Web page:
“I prayed that God, or Tathagata, would give me enough time and enough sense and strength to be able to tell people what I knew (as I can’t even do properly now) so they’d know and not despair so much.”

…and elsewhere:

“I wanted to…go off somewhere and find perfect solitude and look into the perfect emptiness of my mind and be completely neutral from any and all ideas. I intended to pray, too, as my only activity, pray for all living creatures; I saw it was the only decent activity left in the world.”

…and elsewhere:

“In the morning I felt exhilarated and meditated first thing and made up a little prayer: ‘I bless you, all living things, I bless you in the endless past, I bless you in the endless present, I bless you in the endless future, amen.'”

…and elsewhere:

“People have good hearts whether or not they live like Dharma Bums. Compassion is the heart of Buddhism.”

…and elsewhere:

“One man practicing kindness in the wilderness is worth all the temples this world pulls.”

…and elsewhere:

“Imagine blessing all living and dying worms in eternity and the ducks that eat ’em.”

…and elsewhere:

“Ah, if I could realize, if I could forget myself and devote my meditations to the freeing, the awakening and the blessedness of all living creatures everywhere I’d realize what there is, IS ecstasy.”

Such genuine intention!

Such longing for freedom from suffering for all living beings!

Such a huge, loving heart!

And yet, as sure as night follows day, or more apropos to Kerouac: as a hangover follows drunken frolicking, and finally, as death inevitably and non-negotiably follows life, Jack always rebounded from his periods of spiritual enlightenment to binge debauchery; lonely, sometimes scary, hitchhiking journeys; frequently dangerous freight train hopping; and gradually he became a near-recluse McCarthyite anti-Communist and drank himself to death via cirrhosis of the liver at the tender age of 47.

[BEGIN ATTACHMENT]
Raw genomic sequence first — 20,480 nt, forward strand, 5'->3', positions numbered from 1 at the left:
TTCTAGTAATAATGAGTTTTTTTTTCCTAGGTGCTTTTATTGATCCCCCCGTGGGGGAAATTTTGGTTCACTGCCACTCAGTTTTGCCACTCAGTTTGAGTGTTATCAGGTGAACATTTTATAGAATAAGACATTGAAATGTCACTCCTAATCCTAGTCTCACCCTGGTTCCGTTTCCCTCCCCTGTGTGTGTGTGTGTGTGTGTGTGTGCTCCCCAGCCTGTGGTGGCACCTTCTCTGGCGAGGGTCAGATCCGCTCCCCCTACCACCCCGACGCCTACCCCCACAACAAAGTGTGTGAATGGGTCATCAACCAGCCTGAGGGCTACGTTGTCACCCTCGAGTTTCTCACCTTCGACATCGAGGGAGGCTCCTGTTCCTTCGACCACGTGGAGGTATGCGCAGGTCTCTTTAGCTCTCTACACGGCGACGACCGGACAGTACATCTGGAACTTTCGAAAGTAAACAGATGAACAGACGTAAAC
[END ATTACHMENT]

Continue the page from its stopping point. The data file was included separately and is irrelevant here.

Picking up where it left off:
Yin & Yang, Samsara & Nirvana, I’m sorry to say that even after many years pondering The Buddha’s First Noble Truth:


    • The obvious physical and mental suffering associated with birth, growing old, illness and dying.
    • The anxiety or stress of trying to hold onto things that are constantly changing.
    • A basic unsatisfactoriness pervading all forms of existence, because all forms of life are changing, impermanent and without any inner core or substance.

–from Encyclopedia of Buddhism

…thinking of Jack Kerouac’s suffering, as with Jerry Garcia‘s suffering, is still, in the final analysis, heartbreakingly painful, however grateful I might be for the monumental artistic gifts they shared with the world. I’m reminded of a post I wrote WAY back in 2009 at my previous blog, Fish & Bicycles, wherein I quote Irish poet James Stephens, from his poem Strict Joy:

“For, as he meditated misery
And cared it into song — Strict Care, Strict Joy!
Caring for grief he cared his grief away:
And those sad songs, tho’ woe be all the theme,
Do not make us grieve who read them now —
Because the poet makes grief beautiful.”

Bringing it back home, then, I think of my own suffering and my awareness of the ubiquitous suffering of others; I think of Henry David Thoreau‘s mission statement at Walden Pond, “to live deep and suck out all the marrow of life;” I think of how, for most of my life I reached for this kind of marrow-sucking experience and managed precious moments of Zen lunacy, rambles in the wilderness here and abroad, occasional outbursts of artistic expression, and much heartwarming reverie in the camaraderie of family and friendship.

And finally, I think about my own mission statement for my post-diagnosis writing here on this website, to attempt to make something of value — emotionally, spiritually, artistically — out of my grave medical misfortune, at which, I’m solaced and happy to say, I believe I’ve been somewhat successful.

Thanks for reading.


4 thoughts on “The Glorious Circumstances of Existence?

  1. I am always humbled by the insights you have as you examine life and death from your lonely, fleeting perch. I miss you so much.

    Liked by 1 person

    1. Thanks, Steven. I miss you a lot too!


  2. Needful insights for me right now. Thank you.

    Liked by 1 person

  3. This is a beautiful thing, Howard! Thank you.